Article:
Being written and illustrated by a Swedish author, the illustrations in Elsa Beskow’s Children of the Forest are very different from most American illustrations. Both the illustrations and the story are fanciful, while many, if not most, American stories and illustrations for children (that are not about talking animals or ordinary people) are more whimsical than fanciful. My definition of whimsical versus fanciful illustrations and stories has to do with fanciful stories and illustrations usually involving fanciful creatures the reader already knows about, such as dragons, unicorns, fairies, or other types of Little People (like the Forest People in this book). Whimsical illustrations and stories, on the other hand, usually involve fanciful creatures no one has ever seen before. Dr. Seuss’ characters are good examples of this. Well-known fanciful creatures, however, can be whimsical if drawn differently from how people normally think of them.
Another way this book’s illustrations are different from those in many American picture books is that even when there’s activity going on in the pictures, the illustrations are usually very quiet and calm. The Forest Children playing with the squirrels, for example, is a very gentle scene despite them being active. Harriet, the older of the two forest girls riding a bat and being watched by frogs and her siblings is another example.
Though the illustrations are different from those in most American children’s books, they are no less enjoyable. I love how on every text page, there is a small black and white illustration related to the text, with a full page color illustration next to it. I also love the very vague face on the moon in one of the night scenes. My three favorite illustrations are the two forest boys being pulled in a sledge by a hare, the owl teacher with all her animal and forest child students, and the Forest Children on a seesaw with forest fairies. The only thing I’m not sure about here is the fairies being all white. Aren’t fairies colorful?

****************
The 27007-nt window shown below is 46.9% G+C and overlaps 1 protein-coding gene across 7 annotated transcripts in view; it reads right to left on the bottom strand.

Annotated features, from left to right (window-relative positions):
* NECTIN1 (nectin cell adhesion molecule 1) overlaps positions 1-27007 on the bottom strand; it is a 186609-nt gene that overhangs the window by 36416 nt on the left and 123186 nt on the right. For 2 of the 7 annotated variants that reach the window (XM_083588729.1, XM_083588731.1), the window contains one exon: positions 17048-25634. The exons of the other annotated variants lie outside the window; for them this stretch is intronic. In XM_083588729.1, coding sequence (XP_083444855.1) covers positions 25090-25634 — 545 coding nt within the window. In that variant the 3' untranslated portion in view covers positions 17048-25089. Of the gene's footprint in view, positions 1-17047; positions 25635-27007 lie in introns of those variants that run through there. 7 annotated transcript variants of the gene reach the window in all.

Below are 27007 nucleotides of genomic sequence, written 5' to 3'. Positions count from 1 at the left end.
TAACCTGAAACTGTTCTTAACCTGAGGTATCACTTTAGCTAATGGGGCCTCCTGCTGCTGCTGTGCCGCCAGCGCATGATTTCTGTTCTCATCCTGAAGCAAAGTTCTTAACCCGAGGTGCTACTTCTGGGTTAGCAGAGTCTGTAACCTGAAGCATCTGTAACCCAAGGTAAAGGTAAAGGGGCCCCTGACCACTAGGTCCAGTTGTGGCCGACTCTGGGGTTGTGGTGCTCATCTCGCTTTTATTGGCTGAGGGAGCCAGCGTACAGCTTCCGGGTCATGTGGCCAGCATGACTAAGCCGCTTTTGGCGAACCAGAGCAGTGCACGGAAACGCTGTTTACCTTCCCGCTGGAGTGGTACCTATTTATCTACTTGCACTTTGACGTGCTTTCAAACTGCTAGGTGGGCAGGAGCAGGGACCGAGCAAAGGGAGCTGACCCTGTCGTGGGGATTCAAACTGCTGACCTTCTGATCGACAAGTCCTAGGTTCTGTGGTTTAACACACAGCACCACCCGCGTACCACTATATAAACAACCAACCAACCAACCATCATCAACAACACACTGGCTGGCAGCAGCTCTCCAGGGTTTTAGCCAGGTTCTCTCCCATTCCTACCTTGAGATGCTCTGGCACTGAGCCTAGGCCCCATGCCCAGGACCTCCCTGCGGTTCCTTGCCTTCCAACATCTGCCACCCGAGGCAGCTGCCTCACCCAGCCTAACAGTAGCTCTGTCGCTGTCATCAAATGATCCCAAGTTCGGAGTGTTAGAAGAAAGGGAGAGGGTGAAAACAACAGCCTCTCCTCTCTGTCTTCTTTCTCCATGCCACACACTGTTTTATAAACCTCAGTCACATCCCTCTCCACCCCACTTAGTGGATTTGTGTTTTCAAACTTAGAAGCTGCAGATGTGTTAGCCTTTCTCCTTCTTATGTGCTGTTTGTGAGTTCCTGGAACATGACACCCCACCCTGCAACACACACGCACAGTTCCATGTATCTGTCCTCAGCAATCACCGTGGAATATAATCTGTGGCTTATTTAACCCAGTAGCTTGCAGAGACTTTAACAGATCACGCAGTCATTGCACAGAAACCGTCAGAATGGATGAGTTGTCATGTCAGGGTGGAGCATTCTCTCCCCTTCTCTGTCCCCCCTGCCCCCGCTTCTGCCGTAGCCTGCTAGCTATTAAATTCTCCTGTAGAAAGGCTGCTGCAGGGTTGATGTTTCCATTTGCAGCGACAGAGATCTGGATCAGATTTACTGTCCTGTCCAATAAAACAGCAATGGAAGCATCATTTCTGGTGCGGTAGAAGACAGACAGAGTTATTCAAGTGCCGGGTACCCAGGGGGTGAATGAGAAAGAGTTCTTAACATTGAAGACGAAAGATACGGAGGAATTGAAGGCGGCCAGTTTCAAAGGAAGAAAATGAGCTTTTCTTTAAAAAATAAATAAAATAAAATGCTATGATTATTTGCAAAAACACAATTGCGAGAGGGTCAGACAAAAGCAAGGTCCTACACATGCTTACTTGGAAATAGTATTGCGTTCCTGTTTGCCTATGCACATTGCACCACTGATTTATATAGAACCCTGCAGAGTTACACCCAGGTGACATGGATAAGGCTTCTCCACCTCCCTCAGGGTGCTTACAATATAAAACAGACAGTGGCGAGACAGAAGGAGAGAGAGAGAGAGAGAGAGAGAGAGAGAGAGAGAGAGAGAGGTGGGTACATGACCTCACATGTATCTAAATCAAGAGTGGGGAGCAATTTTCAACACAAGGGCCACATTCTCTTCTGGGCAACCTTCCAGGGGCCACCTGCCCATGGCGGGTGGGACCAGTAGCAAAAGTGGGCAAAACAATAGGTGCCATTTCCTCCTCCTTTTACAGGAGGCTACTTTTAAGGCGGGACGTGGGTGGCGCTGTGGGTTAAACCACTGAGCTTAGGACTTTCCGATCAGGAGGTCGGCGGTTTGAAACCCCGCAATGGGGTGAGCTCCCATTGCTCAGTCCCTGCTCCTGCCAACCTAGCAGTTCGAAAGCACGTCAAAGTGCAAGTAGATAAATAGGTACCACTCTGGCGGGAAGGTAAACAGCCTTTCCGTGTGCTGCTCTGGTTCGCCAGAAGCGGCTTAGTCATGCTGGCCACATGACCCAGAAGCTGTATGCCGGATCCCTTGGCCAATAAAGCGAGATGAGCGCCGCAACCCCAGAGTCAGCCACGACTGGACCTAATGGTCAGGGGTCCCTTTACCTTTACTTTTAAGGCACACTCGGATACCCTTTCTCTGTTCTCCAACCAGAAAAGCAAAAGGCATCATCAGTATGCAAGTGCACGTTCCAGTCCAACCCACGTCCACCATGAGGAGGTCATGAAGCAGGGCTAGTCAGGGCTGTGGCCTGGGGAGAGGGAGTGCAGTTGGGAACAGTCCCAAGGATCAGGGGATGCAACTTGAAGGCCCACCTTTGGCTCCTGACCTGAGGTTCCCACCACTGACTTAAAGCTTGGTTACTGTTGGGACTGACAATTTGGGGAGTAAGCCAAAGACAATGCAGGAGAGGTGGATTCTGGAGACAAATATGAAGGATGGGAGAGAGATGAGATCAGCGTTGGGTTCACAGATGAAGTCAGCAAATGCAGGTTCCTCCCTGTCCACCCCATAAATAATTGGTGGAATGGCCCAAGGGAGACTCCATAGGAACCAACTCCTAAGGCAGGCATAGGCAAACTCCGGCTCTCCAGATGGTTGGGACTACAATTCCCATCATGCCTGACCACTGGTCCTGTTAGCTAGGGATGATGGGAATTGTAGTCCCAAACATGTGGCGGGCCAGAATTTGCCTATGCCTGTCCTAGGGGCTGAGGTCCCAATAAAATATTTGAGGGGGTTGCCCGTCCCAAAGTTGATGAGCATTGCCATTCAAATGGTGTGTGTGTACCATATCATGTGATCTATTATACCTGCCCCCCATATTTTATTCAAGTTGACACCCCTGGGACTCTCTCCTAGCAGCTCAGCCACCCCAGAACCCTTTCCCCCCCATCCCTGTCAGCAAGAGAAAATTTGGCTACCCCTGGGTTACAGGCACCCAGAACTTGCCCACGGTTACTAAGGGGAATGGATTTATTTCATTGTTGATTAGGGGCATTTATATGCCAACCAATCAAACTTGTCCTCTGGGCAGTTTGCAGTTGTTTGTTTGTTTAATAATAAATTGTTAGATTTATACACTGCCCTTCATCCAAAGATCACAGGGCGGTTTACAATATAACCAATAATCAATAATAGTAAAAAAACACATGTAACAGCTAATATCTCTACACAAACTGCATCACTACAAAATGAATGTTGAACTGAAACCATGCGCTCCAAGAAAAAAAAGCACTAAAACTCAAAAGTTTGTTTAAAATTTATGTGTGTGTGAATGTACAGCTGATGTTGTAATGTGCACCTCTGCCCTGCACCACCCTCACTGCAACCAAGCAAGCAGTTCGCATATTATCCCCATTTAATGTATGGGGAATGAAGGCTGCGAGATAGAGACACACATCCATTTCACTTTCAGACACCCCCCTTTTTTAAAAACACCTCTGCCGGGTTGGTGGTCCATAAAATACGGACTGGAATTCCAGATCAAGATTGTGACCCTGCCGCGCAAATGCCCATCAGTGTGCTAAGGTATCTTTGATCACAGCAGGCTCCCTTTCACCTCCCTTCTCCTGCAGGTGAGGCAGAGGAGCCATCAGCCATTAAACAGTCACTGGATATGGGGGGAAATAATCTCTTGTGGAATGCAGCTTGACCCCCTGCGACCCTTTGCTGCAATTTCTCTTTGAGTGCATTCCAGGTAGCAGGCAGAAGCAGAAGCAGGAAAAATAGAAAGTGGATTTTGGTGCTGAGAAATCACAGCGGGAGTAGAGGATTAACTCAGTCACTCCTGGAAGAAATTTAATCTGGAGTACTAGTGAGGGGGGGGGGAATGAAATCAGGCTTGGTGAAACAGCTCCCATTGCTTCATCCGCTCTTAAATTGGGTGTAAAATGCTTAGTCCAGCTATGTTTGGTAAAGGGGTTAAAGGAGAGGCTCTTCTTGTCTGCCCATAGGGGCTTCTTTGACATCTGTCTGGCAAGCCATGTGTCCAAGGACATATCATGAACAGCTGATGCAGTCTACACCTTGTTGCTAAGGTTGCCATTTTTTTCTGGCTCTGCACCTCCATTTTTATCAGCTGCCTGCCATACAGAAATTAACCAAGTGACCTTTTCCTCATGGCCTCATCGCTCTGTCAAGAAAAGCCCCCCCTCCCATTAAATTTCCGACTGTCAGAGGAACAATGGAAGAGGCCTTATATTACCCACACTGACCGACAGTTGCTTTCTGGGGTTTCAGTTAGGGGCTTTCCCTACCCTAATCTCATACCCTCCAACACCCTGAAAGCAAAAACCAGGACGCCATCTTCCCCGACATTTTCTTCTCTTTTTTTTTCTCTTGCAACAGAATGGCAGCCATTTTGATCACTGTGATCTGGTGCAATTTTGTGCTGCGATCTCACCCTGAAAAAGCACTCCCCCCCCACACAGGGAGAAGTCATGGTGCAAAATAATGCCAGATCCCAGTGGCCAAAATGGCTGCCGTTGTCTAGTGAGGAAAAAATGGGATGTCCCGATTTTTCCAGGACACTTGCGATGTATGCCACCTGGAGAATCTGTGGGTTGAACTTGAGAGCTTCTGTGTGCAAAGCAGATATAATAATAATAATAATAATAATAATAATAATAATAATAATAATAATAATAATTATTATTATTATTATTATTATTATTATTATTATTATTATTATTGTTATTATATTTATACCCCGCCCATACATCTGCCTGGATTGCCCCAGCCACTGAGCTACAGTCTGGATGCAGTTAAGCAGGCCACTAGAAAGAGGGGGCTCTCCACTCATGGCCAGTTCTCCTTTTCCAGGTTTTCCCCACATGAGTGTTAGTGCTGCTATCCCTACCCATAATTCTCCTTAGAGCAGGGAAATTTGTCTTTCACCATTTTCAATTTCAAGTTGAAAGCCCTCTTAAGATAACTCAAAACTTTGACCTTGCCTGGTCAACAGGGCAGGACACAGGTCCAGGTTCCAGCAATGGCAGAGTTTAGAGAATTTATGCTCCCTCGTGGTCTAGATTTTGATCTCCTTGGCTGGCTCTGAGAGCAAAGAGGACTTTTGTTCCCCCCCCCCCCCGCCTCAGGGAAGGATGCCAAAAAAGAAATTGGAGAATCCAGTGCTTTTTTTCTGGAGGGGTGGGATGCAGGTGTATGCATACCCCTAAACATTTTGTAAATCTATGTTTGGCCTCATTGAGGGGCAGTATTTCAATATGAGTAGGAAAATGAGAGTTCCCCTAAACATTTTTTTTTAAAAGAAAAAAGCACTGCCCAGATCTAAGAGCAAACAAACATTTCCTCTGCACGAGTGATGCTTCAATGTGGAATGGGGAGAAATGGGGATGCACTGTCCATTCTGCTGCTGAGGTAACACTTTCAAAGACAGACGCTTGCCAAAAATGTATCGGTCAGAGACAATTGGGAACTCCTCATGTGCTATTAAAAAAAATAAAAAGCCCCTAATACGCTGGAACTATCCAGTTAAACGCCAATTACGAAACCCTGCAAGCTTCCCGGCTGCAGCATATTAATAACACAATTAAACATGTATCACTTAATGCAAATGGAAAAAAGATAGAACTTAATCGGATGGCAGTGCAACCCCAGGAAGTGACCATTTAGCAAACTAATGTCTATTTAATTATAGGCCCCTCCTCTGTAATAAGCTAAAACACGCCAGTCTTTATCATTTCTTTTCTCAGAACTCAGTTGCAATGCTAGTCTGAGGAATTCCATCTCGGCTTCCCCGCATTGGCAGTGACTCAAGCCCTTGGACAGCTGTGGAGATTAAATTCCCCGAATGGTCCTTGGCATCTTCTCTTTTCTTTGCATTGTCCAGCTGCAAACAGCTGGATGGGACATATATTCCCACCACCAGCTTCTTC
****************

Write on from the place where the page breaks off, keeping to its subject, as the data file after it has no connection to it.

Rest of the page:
Being a relatively simple story, and a common type of story at that, the story of Children of the Forest is much more similar to American children’s stories than the illustrations. Like many other stories around the world, this story is all about a normal year in the life of its characters. Sometimes that’s all a story needs in order to be interesting, and I really like stories like that. An American children’s book like that is Charlotte Zolotow’s Over and Over. That’s a wonderful book that I hope to eventually review on this blog. Children of the Forest, though, is an excellent example of using this type of story to introduce a fantasy world and its inhabitants.
The only thing I don’t like about this story is the part where the Forest Children’s father kills the snake. Sure, the story later says to never harm a creature of the forest unless it means you harm, but I think this book should have emphasized getting away from predatory animals, only trying to kill them when you know there is no escape. By teaching their children to kill predatory animals every time they see them, I can’t help worrying that the Forest Parents are teaching both their children and the readers that the world would be a better place without certain animals. That is hardly ever the case. In fact, a book like this should try to teach children the importance of every creature in an ecosystem, including the ones that don’t seem friendly. Like I said in my The Night Fairy review, animals eating other animals is not an evil deed, and I don’t like it when authors treat it like it is.